No matter how old we get, there’ll always be that deep, inherent desire to embrace your inner-child, and why the hell not!? You only live once, right? To celebrate the child-like nature of men, we’ve rounded up 5 of the best gifts and gadgets (because why not treat yo-self) for the boys this holiday season:
Since the days of bad, mid-90s envisions of the future, we’ve been craving real, working virtual reality. Finally, it’s arriving. Playstation’s VR headset is a very capable and comparatively affordable headset that has the arduous task of completely immersing you in a video game by producing two images simultaneously and then sending them to a headset a few feet away. But unlike the competition who require expensive graphics cards to get the job done, PS VR can do it using only the Playstation 4’s built-in GPU. Playstation’s VR headset costs R6,499.99 and a PS VR bundle that includes a camera retails for around R7,299.99.
If you don’t already own the PlayStation Camera or Move Motion Controllers, the Launch bundle is the better bet here – especially considering that you’ll get one of the best games on the platform, PlayStation VR Worlds, for free.
Formerly codenamed PlayStation Neo, Sony ‘s PlayStation 4 Pro, which will launch in November R6,999, is an exciting prospoect for those who have been sitting on the fence about getting a gaming console. The PS4 Pro will complement the standard PS4, rather than replace it. The name was picked to show that it is part of the current version of the console, but aimed at the higher-end gamers. It is not an entirely new architecture and thus not a new generation of PlayStation hardware.
Among the hardware upgrades in the PS4 Pro are a 1TB hard drive, doubled GPU power, and technology adapted from AMD Polaris graphical architecture. These allow the PS4 Pro to reach resolutions “not thought possible on consoles” in 2016. The CPU clockspeed has also been boosted. The Pro will not have a 4K Blu-ray drive.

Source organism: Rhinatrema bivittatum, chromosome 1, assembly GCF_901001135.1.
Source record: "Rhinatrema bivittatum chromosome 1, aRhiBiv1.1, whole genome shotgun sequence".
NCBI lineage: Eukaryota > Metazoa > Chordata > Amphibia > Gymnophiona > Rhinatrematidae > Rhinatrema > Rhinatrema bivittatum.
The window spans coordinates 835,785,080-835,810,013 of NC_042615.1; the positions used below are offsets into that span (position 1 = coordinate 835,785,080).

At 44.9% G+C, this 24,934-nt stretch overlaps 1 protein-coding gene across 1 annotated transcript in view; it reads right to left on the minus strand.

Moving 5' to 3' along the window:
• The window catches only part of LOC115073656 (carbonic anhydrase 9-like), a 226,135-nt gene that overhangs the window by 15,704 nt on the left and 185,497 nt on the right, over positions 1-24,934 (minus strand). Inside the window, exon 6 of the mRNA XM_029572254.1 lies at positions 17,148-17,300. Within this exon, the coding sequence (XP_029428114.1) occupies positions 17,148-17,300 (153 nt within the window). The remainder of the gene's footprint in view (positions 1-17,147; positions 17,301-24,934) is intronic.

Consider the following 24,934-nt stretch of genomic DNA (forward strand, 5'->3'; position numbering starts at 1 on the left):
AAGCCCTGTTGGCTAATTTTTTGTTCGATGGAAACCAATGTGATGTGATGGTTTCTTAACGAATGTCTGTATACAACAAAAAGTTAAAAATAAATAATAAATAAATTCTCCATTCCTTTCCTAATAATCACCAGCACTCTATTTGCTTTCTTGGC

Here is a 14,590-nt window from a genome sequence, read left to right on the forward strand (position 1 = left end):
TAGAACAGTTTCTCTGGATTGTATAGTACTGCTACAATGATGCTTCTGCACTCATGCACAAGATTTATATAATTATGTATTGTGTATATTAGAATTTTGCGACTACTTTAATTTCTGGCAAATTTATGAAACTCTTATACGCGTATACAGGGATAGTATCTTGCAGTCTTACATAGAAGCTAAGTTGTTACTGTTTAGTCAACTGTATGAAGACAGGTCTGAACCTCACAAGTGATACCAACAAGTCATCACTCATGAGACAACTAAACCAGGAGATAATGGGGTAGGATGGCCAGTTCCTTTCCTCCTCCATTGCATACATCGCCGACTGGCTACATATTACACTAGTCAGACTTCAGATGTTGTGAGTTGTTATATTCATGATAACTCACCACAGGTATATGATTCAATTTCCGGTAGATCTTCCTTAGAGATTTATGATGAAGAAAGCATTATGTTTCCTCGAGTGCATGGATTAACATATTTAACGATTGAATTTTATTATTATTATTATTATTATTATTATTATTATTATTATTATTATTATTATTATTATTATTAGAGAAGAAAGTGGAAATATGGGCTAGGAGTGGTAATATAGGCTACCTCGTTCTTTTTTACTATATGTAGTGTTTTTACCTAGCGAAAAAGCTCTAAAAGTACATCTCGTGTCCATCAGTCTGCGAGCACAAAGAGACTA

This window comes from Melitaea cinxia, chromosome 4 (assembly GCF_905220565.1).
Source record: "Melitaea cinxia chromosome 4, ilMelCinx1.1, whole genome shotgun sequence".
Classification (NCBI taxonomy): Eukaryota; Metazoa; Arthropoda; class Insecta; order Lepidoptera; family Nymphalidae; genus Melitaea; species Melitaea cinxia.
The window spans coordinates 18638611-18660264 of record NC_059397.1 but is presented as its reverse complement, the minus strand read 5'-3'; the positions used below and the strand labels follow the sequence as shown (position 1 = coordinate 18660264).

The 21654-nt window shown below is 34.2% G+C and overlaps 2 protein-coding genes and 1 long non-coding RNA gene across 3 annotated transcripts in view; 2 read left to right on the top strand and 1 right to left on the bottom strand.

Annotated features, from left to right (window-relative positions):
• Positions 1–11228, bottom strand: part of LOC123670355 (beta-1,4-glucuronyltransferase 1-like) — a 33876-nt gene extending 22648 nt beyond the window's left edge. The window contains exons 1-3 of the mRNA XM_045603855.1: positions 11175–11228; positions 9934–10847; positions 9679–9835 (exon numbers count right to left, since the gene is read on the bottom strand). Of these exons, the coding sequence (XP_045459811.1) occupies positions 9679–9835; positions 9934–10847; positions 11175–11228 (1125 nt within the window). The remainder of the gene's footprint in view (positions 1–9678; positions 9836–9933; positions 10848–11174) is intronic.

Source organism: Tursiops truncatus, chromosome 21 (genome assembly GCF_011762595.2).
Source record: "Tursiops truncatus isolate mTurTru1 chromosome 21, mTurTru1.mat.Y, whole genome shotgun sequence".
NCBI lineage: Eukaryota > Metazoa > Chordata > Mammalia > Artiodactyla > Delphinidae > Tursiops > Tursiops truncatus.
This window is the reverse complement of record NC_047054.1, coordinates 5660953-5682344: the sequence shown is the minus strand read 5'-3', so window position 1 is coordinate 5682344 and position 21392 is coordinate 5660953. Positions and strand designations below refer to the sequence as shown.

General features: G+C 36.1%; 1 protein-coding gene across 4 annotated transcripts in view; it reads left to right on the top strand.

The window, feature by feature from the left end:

Electric skateboards are the new form of travel for inner-city and suburban-dwellers, and South African company Houdt is introducing its very-own battery-powered board this season. Weighing just around the 7kg mark and measuring at 92cm, the Houdt Freeboard boasts speeds of up to 30kms/h, which is perfect – because you can cover around 30 kilometres on a single 4-hour charge. The Freeboard can also tackle inclines of 25% meaning a reasonable mountain pass shouldn’t be too challenging. The Freeboard is also available in two forms – Cruiser and Rider.
DJI Mavic Pro Drone
If you’re a drone-fanatic, this is the pinnacle of the current drone market. The new Mavic Pro is DJI’s most sophisticated flying camera ever created. At one-sixth the size of the DJI Phantom 4, there are no cutbacks. The Mavic Pro has a range of 7km and maintains the 4K Camera. It’s also the first drone that can be folded up to the size of a sub sandwich and can be easily stored in a backpack. An improved and simplified smartphone app means that drone flying is even more accessible, especially for new pilots.
Nike HyperAdapt 1.0
Shoelaces are a pain. They’re confusing, awkward and can get any kid (and adult) in knots. So, we’ve been waiting decades for Marty McFly’s labour-saving MAG sneakers from Back to the Future Part II, and they’re here, finally. The shoe translates deep research in digital, electrical and mechanical engineering into a product designed for movement, as the sneakers’ laces will automatically tighten when the wearer hits a sensor with their heel. For adjustment, they are equipped with two buttons on the side that can loosen or tighten their fit. That means comfort isn’t exactly an issue here.
Powered by lithium-ion batteries that’s touted to last two weeks, the shoes have LEDs on the heel and sole to display battery life. Blue means the battery is still going strong, yellow is an indication that it only has a few days’ worth of juice left and red is a sign that it needs to be recharged as soon as possible.
The Nike HyperAdapt 1.0 will be available on 1 December and will be priced at $720 (around R10,200).
NES Classic console
If you’re desperate for some cross-legged action this holiday, Nintendo are tickling our nostalgia bones with the NES Classic, a miniaturised version of the groundbreaking NES, originally released in 1985. Of course, the redesigned throwback does have some new-world charm – most notably that of HDMI and 30 pre-loaded games. So, just plug the NES Classic Edition into your TV, pick up that gray controller, and rediscover the heart-breaking joy of how difficult some of those darn games actually were.
The NES Classic console is available now and priced at R999.
More stuff to keep you busy: